Not only do we get this paradoxical self-image of Stanton as both an ordinary person and one of almost superhuman physical stamina, but in her descriptions of the people she meets and stays with, we also get a double message. On one hand, she stays with poor pioneer women in cabins in the midwest and west; on the other, she is hosted by famous people in the United States and abroad. Her egalitarian attitude came from her genuine political commitment, whereas her pleasure in meeting the famous came from her upper-class family background, which opened doors to her not open to the usual suffragist. It is also clear from the many names listed, most of which are unknown to readers today, that she is using this autobiography to thank these people for their generous support of the women's movement in hosting her and financing her efforts. There is no question, finally, that her name-dropping is meant to indicate her superior status not just in intelligence but also in social position, which should certainly entitle her in any just society to full citizenship with the right to vote and hold office.

In her travels Stanton emphasizes the women she meets rather than their usually more famous husbands. And on only one occasion does she deviate from her usual tolerance for women who are unable to support the movement:

The history of the world shows that the vast majority, in every generation, passively accept the conditions into which they are born, while those who demanded larger liberties are ever a small, ostracized minority, whose claims are ridiculed and ignored.… That only a few, under any circumstances, protest against the injustice of long-established laws and customs, does not disprove the fact of the oppression, while the satisfaction of the many, if real, only proves their apathy and deeper degradation. That a majority of the women of the United States accept, without protest, the disabilities which grow out of their disfranchisement is simply an evidence of their ignorance and cowardice, while the minority who demand a higher political status clearly prove their superior intelligence and wisdom.

(pp. 317-18)

Such an outburst, which might antagonize those she most wants to win to her cause, is the exception rather than the rule in Eighty Years. Generally, the presentation and tone of the autobiography are mild and low-keyed. Stanton explains how she and the other women, often writing as a group, would argue, discuss, and plan their strategy in order to prepare speeches with acceptable arguments and ones that would not reap the abuse so often leveled at them:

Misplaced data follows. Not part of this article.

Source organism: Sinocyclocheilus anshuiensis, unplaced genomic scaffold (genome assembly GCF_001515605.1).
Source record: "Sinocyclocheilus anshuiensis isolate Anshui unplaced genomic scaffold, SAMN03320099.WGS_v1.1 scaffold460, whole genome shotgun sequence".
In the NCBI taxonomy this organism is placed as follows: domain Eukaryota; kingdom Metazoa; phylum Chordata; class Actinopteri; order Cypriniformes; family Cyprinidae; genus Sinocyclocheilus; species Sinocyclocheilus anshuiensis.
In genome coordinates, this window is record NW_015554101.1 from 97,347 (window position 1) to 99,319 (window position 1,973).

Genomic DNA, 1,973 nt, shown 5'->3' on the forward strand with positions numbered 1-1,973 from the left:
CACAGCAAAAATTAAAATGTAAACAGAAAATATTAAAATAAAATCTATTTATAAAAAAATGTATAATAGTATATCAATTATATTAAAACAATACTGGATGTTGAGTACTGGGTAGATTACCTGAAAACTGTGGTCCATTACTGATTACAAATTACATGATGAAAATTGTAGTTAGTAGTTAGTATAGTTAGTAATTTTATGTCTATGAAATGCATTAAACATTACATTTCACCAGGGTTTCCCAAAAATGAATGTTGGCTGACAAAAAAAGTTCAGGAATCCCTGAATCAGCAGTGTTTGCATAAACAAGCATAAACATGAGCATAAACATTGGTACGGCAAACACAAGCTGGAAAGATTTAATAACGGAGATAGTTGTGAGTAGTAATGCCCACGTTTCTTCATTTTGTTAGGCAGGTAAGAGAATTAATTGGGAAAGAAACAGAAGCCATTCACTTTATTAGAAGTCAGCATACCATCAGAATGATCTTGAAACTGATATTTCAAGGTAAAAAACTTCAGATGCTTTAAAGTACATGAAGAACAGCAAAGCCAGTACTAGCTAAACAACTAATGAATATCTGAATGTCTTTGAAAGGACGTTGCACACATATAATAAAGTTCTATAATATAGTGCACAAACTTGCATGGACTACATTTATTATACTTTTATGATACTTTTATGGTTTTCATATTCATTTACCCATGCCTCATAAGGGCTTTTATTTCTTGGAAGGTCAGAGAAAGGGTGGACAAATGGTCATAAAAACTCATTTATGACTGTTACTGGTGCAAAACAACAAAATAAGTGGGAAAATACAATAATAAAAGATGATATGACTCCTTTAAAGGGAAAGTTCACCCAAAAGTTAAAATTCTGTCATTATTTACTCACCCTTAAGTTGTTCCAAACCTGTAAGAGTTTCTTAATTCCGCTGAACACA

so long as woman labors to second man's endeavors and exalt his sex above her own, her virtues pass unquestioned; but when she dares to demand rights and privileges for herself, her motives, manners, dress, personal appearance, and character are subjects for ridicule and detraction.

(p. 241)

Anyone reading Stanton's History of Woman Suffrage or The Woman's Bible will be startled by the comparison with Eighty Years. The effort not to antagonize readers of her autobiography made her soften the presentation of her ideas here with anecdote. Her other writings are complex and brilliantly argued expositions; this life study appears simple and straightforward, almost childlike, by comparison. Where her public writings express the full force of her anger and rage at the injustice of the laws against women, here there is no anger, no rage, and no bitterness.

While some men have felt uncomfortable reading the autobiography, it is not because she ever affronts them personally but because of the force of her very logical attacks on the laws which discriminate against women. She is no man-hater and often expresses her appreciation for men who supported the movement and her understanding for those who could not. Though she wore the bloomer outfit for two years, she desisted when it was apparent that it caused her male companions too much embarrassment. When she reflects on how much abuse and ridicule men have suffered in supporting the women's movement, she understands, even in her eighties, why so few have been its supporters.